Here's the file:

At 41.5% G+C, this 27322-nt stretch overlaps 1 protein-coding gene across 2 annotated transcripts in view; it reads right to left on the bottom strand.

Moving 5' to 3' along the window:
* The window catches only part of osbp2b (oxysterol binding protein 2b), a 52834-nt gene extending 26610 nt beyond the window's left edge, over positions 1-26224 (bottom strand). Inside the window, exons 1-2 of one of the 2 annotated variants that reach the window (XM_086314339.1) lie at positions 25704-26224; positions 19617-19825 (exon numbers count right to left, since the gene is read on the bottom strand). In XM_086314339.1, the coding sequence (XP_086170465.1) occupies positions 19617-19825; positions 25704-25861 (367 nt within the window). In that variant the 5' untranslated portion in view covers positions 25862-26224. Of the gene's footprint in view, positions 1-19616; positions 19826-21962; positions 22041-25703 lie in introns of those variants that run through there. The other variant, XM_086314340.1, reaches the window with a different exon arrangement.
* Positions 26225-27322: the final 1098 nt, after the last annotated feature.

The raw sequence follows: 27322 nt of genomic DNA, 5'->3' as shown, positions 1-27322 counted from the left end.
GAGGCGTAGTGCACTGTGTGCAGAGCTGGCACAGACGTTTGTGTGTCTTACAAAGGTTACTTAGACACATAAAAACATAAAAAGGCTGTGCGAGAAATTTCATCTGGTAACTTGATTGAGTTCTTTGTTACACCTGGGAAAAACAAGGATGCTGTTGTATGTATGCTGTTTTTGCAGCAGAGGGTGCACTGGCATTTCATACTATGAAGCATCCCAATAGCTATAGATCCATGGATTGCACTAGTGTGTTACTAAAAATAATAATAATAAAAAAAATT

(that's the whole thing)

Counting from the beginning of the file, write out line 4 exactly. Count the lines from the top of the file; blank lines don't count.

* Positions 26225-27322: the final 1098 nt, after the last annotated feature.